While it's difficult for a massage therapist to score publicity in statewide outlets, it's certainly worth one letter. The reason that I recommend the story have a business angle is because most states have a business publication rather than a health publication. It's much more difficult to interest the editor of a business publication in a story about health than one on business — unless, of course, you propose an article that looks at how stress negatively impacts health and how that negatively impacts business.
National media hire the best reporters and editors in the country, so securing publicity here is going to be far more difficult for a massage therapist compared to local and state venues. Still, it never hurts to try. The basic letter that you wrote to your daily newspaper editor can be tweaked for the national media.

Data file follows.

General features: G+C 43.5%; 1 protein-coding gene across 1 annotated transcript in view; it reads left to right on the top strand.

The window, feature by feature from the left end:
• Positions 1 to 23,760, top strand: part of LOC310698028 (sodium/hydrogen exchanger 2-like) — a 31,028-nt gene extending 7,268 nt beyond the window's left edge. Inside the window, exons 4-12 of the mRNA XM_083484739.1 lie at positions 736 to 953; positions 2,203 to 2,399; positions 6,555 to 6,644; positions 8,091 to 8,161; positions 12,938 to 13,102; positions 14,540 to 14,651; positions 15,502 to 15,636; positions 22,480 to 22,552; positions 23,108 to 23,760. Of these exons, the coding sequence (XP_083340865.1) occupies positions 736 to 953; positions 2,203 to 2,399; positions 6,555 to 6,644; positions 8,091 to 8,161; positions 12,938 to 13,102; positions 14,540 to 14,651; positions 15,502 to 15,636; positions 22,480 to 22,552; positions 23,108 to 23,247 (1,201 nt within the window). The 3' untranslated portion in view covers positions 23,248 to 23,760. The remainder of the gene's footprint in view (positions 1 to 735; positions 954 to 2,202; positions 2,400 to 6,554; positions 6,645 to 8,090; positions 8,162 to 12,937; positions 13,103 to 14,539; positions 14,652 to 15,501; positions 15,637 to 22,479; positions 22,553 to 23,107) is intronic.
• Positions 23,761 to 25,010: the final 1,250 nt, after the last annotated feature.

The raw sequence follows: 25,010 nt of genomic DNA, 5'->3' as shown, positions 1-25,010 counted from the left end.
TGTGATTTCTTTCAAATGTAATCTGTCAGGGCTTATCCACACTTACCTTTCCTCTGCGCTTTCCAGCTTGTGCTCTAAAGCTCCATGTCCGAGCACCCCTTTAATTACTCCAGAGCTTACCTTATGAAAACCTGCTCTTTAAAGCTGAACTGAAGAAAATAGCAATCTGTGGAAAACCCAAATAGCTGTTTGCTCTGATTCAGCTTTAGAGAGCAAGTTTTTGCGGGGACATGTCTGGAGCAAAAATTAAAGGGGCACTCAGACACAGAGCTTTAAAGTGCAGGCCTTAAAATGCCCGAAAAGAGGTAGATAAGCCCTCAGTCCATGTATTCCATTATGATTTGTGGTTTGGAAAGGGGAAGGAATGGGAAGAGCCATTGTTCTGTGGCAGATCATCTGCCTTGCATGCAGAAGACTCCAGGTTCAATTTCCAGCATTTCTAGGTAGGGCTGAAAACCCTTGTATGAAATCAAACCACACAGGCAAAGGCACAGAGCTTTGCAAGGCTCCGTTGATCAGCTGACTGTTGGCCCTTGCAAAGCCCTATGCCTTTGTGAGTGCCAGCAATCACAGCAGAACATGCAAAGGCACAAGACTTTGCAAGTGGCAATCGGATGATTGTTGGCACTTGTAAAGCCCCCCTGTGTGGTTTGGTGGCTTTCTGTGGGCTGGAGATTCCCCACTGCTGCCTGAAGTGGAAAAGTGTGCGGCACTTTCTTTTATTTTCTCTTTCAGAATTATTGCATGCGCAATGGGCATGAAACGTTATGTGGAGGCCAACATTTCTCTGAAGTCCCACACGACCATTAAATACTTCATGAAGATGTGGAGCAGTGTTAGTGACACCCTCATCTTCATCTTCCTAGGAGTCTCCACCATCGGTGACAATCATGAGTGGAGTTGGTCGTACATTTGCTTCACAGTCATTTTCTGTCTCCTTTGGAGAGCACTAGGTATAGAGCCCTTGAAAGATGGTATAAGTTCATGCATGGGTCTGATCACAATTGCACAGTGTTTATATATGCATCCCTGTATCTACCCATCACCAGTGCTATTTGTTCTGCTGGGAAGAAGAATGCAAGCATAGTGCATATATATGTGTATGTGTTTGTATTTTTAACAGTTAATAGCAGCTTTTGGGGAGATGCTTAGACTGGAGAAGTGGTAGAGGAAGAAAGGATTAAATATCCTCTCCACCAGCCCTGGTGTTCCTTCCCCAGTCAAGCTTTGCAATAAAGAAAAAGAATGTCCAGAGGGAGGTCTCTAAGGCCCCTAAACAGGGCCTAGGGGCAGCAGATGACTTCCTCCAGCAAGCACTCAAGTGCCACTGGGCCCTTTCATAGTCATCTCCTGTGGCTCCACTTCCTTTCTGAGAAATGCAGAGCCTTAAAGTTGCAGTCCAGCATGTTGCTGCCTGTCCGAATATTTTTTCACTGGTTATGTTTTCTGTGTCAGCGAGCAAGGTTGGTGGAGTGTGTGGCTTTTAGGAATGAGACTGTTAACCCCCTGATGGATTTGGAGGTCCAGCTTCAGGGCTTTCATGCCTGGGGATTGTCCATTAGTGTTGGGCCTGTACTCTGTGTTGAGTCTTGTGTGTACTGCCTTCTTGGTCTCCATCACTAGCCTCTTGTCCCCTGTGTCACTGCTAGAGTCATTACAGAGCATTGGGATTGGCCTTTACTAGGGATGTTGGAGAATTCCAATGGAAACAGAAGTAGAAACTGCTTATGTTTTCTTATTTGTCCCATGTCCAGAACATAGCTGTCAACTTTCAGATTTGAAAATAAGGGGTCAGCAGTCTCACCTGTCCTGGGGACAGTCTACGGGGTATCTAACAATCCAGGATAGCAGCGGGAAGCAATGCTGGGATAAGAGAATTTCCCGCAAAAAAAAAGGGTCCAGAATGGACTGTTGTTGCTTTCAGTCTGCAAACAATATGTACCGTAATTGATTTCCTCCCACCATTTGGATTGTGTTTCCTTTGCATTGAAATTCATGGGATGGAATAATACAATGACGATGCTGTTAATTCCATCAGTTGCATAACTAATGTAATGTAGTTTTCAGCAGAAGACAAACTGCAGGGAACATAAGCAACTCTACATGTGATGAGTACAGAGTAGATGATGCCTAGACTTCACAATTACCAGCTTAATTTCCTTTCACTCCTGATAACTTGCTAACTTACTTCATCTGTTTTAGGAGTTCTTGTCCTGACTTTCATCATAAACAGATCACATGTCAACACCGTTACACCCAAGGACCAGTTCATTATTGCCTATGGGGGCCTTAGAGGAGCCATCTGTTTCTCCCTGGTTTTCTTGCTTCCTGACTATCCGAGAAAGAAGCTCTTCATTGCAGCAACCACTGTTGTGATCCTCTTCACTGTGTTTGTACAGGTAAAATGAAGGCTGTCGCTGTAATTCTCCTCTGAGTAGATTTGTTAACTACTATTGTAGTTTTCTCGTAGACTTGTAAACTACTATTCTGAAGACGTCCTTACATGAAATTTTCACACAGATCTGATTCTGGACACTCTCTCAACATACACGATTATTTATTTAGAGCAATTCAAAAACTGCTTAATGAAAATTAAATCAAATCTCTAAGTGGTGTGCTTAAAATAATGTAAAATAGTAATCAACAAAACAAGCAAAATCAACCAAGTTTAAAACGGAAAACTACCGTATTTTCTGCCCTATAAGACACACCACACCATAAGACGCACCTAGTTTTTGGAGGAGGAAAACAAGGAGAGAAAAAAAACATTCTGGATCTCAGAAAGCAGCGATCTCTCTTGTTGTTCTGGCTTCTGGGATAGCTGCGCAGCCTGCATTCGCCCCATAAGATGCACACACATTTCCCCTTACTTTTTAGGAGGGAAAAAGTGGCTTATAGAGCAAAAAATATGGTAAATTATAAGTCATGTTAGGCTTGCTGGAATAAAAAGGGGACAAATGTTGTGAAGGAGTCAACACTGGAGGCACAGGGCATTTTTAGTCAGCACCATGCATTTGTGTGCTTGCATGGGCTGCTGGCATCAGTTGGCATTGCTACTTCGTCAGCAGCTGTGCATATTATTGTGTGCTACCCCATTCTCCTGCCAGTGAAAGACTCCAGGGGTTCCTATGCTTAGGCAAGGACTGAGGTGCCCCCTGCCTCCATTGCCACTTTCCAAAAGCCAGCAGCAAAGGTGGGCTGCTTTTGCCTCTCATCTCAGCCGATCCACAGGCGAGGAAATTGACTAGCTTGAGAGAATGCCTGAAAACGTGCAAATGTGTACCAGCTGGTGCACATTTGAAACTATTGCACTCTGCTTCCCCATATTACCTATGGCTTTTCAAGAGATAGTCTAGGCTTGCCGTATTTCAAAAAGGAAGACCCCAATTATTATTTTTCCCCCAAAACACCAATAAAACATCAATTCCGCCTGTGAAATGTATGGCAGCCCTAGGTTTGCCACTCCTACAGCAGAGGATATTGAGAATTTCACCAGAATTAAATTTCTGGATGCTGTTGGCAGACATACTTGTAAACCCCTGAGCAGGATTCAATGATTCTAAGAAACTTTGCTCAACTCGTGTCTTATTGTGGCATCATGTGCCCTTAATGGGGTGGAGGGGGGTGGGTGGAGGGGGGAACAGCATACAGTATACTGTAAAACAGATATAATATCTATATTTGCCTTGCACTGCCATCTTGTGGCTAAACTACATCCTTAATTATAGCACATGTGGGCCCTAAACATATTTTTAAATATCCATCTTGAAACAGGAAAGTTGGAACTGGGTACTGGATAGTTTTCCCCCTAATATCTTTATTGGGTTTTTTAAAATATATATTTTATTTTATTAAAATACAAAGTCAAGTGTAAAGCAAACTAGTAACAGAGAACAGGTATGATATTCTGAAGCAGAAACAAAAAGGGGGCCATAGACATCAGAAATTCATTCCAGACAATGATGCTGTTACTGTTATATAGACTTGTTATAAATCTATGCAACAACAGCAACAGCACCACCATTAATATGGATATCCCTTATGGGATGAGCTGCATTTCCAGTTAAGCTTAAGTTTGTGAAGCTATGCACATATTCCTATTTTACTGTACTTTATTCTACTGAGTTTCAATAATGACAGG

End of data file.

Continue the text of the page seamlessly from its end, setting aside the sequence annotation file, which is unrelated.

Why shouldn't publications like USA Today, Time or Ladies Home Journal, for example, carry articles on the benefits of and research on massage, specifically as an antidote to these harried times when people are worried sick over the economy, job insecurity and home foreclosures? If they run such an article, it would be written by either a staff writer or a freelance writer, so don't even suggest that you would write it. The reporter would interview massage therapists from different parts of the country; however you'd be the only one interviewed in your area, and the value of you being quoted in a national publication is a big deal and could bring a huge surge in your business. Naturally, it would be up to you to make sure that your clients and prospective clients see such an article.
There are also opportunities for PR on the Internet. There are places like the Huffington Post, for example, that are read by a general-interest consumer. There are also many sites dedicated to holistic health that are read by people seeking out non-traditional means of self-improvement.
Click here for previous articles by Cary Bayer.